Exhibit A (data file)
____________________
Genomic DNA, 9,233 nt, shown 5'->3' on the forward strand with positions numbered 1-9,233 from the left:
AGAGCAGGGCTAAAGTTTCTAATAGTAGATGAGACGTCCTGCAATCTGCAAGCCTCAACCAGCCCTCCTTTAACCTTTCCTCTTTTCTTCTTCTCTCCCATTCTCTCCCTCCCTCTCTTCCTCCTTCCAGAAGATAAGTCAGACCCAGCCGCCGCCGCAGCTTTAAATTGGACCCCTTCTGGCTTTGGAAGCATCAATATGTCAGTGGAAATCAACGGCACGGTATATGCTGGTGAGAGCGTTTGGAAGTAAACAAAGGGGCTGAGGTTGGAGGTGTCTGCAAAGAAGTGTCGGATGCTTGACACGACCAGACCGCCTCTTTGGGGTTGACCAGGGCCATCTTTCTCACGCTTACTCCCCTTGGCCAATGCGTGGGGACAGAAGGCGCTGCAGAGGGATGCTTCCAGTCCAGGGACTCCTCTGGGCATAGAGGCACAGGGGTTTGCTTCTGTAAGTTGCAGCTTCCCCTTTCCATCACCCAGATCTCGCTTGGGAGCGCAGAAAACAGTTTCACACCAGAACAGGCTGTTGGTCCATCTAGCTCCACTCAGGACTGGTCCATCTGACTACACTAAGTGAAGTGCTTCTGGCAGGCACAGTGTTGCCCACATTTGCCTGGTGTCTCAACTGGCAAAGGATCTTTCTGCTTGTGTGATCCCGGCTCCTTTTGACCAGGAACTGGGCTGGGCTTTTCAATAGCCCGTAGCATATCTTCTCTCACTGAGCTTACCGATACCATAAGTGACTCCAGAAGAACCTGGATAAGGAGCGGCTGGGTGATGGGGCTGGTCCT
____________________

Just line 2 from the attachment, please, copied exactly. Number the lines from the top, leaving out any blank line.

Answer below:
AGAGCAGGGCTAAAGTTTCTAATAGTAGATGAGACGTCCTGCAATCTGCAAGCCTCAACCAGCCCTCCTTTAACCTTTCCTCTTTTCTTCTTCTCTCCCATTCTCTCCCTCCCTCTCTTCCTCCTTCCAGAAGATAAGTCAGACCCAGCCGCCGCCGCAGCTTTAAATTGGACCCCTTCTGGCTTTGGAAGCATCAATATGTCAGTGGAAATCAACGGCACGGTATATGCTGGTGAGAGCGTTTGGAAGTAAACAAAGGGGCTGAGGTTGGAGGTGTCTGCAAAGAAGTGTCGGATGCTTGACACGACCAGACCGCCTCTTTGGGGTTGACCAGGGCCATCTTTCTCACGCTTACTCCCCTTGGCCAATGCGTGGGGACAGAAGGCGCTGCAGAGGGATGCTTCCAGTCCAGGGACTCCTCTGGGCATAGAGGCACAGGGGTTTGCTTCTGTAAGTTGCAGCTTCCCCTTTCCATCACCCAGATCTCGCTTGGGAGCGCAGAAAACAGTTTCACACCAGAACAGGCTGTTGGTCCATCTAGCTCCACTCAGGACTGGTCCATCTGACTACACTAAGTGAAGTGCTTCTGGCAGGCACAGTGTTGCCCACATTTGCCTGGTGTCTCAACTGGCAAAGGATCTTTCTGCTTGTGTGATCCCGGCTCCTTTTGACCAGGAACTGGGCTGGGCTTTTCAATAGCCCGTAGCATATCTTCTCTCACTGAGCTTACCGATACCATAAGTGACTCCAGAAGAACCTGGATAAGGAGCGGCTGGGTGATGGGGCTGGTCCT